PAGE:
US 20030211020 A1
An automotive exhaust gas noise attenuating device which treats exhaust gas emissions, the device having (a) a ceramic substrate for passing an automotive exhaust stream therethrough, the substrate having (i) an inlet face and an outlet face with a plurality of aligned thin porous channel walls defining channels extending between the faces, and (ii) a three dimensional aspect relationship where depth of the substrate between said faces is generally the same as either the height of width of a face, the substrate having first alternates of the channels blocked at the outlet face and second alternates of the channels blocked at the inlet face to promote lateral flow through the porous walls between each first channel and a multiple of second alternate channels while permitting laminar flow within such channels; (b) hollow shell pellets packed into and trapped in at least some of the first alternate channels which cooperate to define porous Darcy flow surfaces therein; and (c) dolomitic carbonate and catalyzing material on or in the surfaces of the channel walls and Darcy flow surfaces.
1. An automotive noise attentuating device having exhaust gas emission treating capabilities, comprising:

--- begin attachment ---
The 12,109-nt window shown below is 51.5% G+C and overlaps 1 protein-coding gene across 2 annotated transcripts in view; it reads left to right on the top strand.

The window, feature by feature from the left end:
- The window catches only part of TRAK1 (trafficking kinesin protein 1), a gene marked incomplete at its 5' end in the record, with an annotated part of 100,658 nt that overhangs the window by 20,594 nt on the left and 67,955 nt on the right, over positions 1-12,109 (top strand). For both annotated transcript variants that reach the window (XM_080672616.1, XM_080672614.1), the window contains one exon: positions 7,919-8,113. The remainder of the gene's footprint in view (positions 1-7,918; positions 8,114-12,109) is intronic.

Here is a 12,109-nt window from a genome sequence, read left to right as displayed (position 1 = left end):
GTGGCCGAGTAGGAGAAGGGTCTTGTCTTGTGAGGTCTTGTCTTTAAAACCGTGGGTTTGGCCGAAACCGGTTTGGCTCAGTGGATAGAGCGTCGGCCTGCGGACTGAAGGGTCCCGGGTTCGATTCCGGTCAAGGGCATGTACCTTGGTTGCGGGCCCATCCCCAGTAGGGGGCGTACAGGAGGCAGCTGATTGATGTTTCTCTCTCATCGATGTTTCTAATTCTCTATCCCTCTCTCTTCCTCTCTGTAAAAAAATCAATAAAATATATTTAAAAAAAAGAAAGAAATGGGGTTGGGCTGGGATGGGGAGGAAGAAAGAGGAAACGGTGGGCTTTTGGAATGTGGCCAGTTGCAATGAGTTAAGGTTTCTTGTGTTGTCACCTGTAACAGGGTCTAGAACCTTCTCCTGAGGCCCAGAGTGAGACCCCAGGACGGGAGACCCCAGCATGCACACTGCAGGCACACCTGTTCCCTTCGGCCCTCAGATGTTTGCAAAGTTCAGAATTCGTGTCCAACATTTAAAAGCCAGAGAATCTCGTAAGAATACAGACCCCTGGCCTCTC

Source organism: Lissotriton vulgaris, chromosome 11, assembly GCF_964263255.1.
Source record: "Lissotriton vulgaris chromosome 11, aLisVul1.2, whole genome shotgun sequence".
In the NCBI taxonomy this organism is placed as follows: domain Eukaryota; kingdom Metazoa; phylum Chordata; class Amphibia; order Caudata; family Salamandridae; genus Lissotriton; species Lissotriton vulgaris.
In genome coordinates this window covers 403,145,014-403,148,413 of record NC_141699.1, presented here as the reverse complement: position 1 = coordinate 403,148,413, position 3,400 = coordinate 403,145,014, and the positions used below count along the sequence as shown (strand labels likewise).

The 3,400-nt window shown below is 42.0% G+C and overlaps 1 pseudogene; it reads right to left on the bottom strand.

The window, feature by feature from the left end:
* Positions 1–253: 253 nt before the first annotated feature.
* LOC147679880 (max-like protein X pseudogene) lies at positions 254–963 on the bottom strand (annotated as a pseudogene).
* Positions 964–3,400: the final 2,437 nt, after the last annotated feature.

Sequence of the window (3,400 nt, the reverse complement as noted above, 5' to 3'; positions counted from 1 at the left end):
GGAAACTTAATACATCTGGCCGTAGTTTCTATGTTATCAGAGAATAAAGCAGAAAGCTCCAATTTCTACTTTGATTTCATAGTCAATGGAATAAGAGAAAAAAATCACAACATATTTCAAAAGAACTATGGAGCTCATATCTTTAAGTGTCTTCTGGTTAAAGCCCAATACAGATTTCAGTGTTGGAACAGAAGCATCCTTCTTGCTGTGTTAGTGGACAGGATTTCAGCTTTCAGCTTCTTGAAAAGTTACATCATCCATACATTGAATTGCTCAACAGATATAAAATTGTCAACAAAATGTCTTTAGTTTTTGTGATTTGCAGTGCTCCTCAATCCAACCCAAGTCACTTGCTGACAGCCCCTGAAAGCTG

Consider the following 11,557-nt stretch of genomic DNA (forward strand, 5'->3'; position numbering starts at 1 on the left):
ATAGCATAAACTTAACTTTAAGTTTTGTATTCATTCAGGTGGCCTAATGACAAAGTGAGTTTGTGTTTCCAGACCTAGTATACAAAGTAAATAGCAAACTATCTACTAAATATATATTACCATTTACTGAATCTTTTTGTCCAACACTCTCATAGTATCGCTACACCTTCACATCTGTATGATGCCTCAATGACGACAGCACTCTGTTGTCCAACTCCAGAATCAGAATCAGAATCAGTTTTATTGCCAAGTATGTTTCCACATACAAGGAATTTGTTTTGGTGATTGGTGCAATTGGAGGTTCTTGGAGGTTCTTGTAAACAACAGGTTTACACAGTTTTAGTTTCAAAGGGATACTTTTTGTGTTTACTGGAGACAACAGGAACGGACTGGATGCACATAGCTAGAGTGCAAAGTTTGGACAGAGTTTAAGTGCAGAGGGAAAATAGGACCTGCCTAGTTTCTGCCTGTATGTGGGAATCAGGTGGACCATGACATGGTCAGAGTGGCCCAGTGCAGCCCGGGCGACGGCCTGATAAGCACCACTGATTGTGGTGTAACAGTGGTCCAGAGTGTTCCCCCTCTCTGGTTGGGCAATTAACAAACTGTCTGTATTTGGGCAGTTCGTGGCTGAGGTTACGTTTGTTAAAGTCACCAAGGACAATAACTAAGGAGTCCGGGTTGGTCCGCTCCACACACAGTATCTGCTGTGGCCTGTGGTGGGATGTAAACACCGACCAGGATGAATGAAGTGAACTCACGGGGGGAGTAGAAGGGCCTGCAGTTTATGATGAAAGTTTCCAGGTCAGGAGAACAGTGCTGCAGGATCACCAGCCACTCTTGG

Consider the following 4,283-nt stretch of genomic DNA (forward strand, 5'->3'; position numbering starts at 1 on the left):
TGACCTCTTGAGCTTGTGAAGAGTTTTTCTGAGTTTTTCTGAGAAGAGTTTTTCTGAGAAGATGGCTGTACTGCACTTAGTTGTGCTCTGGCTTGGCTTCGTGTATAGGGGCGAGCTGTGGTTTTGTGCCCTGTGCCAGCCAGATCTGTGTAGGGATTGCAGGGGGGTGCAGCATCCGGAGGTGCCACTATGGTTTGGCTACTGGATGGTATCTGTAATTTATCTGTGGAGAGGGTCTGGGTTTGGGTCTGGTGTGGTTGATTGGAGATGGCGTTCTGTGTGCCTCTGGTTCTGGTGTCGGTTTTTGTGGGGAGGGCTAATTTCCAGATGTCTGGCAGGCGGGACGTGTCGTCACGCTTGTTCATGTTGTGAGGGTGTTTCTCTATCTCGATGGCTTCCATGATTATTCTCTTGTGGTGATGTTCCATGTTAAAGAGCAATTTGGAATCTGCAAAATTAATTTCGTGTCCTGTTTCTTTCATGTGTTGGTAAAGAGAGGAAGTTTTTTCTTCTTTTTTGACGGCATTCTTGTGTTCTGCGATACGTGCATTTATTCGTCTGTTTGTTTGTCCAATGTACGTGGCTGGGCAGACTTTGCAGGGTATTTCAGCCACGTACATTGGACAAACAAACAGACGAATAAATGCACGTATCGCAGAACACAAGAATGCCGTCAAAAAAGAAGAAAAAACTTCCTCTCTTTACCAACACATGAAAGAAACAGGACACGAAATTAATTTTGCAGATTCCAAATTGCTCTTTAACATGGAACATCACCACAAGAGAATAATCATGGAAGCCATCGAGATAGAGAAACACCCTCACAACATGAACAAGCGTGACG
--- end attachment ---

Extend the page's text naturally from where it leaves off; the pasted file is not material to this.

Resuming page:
(a) a ceramic substrate for passing an automotive exhaust gas stream therethrough, said substrate having an inlet face and an outlet face with a plurality of aligned thin porous channel walls defining channels extending between said faces, said substrate having first alternates of said channels blocked at said outlet face and second alternates of said channels blocked at said inlet face to promote lateral flow through said porous walls between each first channel and a multiple of second alternate channels while permitting laminar flow within such channels;
(b) a plurality of hollow porous pellets packed into and trapped in at least some of said first alternate channels, the pellets cooperating to define Darcy flow surfaces therein; and
(c) dolomitic carbonate and catalyzing material on or in the surfaces of said channel walls and Darcy flow surfaces.
2. The device as in
3. The device as in
4. The device as in
5. The device as in
6. The device as in
7. The device as in
8. The device as in
9. The device as in
10. The device as in
11. The device as in
12. The device as in
13. The device as in
14. The device as in
15. A noise attenuating device with exhaust gas emission treating capabilities for a diesel engine that produces an exhaust gas stream with soot, CO, HC and NOx, the engine having an air/fuel controller for producing a normal driving cycle between cruising with excess oxygen in the exhaust and regular acceleration with reduced excess oxygen, comprising:
(a) a ceramic substrate having an inlet and outlet face through which said exhaust gas stream is passed, said substrate having first walls promoting modified inlet and outlet laminar flow, and second walls containing dolomitic carbonate that promote Darcy flow within or between the locations of said laminar flows;